Several speakers urged the council to consider the economic impact of ordering businesses to close their doors.
Attorney George Braly said instead of closing businesses, the council should ask people who are most at risk of catching COVID-19 to quarantine themselves. He also said the council should ask people whose risk is lower to practice good hygiene, including washing their hands and practicing social distancing, but otherwise stick to their normal routine.
“If it’s done that way, here’s what this will accomplish,” Braly said. “If the at-risk people are protected from infection, then we don’t fill up the hospital with old people that have to go to the hospital for care, because they’re in quarantine.
“That prevents the calamity that Dr. Fauci and all the other CEOs and talking heads that are on TV are worried about, which is overwhelming the hospitals and forcing tents to be set up in parking lots or dormitories to be used as hospital wards.”
Braly also said shuttering businesses would lead to an economic catastrophe that could be avoided if the council urged people to take appropriate precautions. He added that the council could revisit the issue in two or three weeks.
Small-business owner Brad Heimer said the council should proceed with caution and not follow the lead of other cities that have shut down certain businesses.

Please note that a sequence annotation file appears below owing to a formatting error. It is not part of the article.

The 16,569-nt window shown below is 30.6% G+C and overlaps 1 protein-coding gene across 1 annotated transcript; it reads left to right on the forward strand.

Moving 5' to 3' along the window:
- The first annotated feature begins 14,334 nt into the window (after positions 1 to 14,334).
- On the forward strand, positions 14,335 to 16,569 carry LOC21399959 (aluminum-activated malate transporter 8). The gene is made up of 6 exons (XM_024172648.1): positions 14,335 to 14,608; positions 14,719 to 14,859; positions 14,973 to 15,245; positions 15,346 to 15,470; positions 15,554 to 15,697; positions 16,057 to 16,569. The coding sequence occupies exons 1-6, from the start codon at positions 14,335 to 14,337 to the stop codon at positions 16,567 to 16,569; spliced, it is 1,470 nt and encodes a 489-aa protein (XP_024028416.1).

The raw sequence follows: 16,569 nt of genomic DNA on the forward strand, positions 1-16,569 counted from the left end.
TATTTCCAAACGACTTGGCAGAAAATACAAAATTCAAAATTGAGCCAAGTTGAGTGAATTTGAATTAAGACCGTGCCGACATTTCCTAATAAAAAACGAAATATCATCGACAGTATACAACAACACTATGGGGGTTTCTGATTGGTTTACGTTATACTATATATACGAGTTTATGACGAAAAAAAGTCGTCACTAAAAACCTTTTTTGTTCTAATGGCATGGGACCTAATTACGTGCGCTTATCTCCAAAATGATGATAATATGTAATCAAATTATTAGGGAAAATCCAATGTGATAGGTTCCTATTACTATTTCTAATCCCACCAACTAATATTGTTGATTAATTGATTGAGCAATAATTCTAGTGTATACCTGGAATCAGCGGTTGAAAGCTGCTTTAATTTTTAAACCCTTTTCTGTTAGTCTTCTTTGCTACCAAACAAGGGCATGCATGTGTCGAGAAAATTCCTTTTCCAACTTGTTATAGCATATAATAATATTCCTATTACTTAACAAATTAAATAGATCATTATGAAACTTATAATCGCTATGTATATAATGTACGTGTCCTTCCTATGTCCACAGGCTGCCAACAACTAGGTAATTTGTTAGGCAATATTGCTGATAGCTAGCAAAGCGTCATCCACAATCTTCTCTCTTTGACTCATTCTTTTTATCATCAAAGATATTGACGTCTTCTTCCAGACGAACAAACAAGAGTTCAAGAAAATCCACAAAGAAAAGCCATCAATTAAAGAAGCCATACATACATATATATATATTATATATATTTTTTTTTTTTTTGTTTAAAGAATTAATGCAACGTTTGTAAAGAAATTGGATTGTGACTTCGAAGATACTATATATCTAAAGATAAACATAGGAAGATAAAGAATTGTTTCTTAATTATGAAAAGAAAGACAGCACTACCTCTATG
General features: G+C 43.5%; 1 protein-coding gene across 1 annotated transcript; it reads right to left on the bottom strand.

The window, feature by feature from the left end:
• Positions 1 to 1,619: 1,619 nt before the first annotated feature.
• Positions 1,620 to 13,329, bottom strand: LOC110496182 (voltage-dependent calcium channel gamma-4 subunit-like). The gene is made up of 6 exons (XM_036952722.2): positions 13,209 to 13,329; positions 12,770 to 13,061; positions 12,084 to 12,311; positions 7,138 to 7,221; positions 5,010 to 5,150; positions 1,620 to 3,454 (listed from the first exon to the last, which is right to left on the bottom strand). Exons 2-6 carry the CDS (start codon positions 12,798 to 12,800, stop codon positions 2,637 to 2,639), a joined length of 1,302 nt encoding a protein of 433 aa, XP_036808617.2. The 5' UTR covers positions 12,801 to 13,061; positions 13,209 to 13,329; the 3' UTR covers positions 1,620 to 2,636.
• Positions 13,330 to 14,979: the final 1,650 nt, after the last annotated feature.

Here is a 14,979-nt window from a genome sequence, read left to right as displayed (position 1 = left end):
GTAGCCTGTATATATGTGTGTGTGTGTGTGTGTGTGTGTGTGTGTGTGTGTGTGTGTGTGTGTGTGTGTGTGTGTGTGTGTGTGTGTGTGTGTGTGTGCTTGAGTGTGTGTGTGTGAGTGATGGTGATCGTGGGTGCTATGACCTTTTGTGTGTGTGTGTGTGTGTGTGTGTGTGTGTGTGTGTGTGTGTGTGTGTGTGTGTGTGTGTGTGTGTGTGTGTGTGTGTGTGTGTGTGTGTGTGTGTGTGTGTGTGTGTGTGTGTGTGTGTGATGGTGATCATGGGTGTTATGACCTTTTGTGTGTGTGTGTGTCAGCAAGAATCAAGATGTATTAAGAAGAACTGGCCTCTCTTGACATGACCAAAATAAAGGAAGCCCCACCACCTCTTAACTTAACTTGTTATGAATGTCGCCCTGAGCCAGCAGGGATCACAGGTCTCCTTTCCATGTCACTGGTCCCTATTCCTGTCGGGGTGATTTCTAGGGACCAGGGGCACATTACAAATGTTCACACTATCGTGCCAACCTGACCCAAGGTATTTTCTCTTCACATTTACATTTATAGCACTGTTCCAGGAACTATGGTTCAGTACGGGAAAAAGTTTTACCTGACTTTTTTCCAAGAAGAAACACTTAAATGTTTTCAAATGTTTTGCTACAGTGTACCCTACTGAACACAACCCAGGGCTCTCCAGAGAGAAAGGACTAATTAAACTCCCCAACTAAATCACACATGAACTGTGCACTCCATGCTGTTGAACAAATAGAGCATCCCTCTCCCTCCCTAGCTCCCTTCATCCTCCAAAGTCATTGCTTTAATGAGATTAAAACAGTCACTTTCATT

“Let’s be a community that does something different,” he said. “Let’s not all run and close our doors and pretend to hide.”
But attorney and small-business owner Erik Johnson said he thought the city should take reasonable steps to protect public health.
“I don’t see that if a business can operate without having to interact with the public, that they should be required to close,” he said. “That’s an unreasonable exercise of this council’s police power.
“But a reasonable exercise of your police power — your duty to provide for the health, safety and general welfare of all citizens in our community — should indicate that we need to have some closing of our public places.”
Johnson said the council could evaluate the situation every 10 days and decide whether to take additional action.
Debating the issue
After hearing from several people, the council debated whether it should close all non-essential businesses or allow them to stay open if they met certain requirements.
Mayor Landrum said he was sensitive to the fact that closing certain businesses would hurt their bottom line, but he was also concerned about the possibility that COVID-19 cases would overwhelm Ada’s medical facilities and doctors.
“When you look at this whole ‘You’ve got to flatten the curve, you’ve got to flatten the curve,’ I’m telling you right here and right now, you can’t flatten this curve enough,” Landrum said. “You can’t do it.”
Councilman Guy Sewell favored closing all non-essential businesses for two weeks, then consider allowing them to reopen if they had a plan for protecting public health.
“If you’re a restaurant, you should not be serving customers,” Sewell said. “If you’re a gym, you should be shut down.”
But Councilman Bryan Morris said the council should not ignore the economic impact of forcing businesses to close their doors.
“I’m thinking of those people who live paycheck to paycheck,and even a two-week shutdown is going to be devastating to those people,” Morris said. “I think that right now, we need to keep as many businesses open as we can.”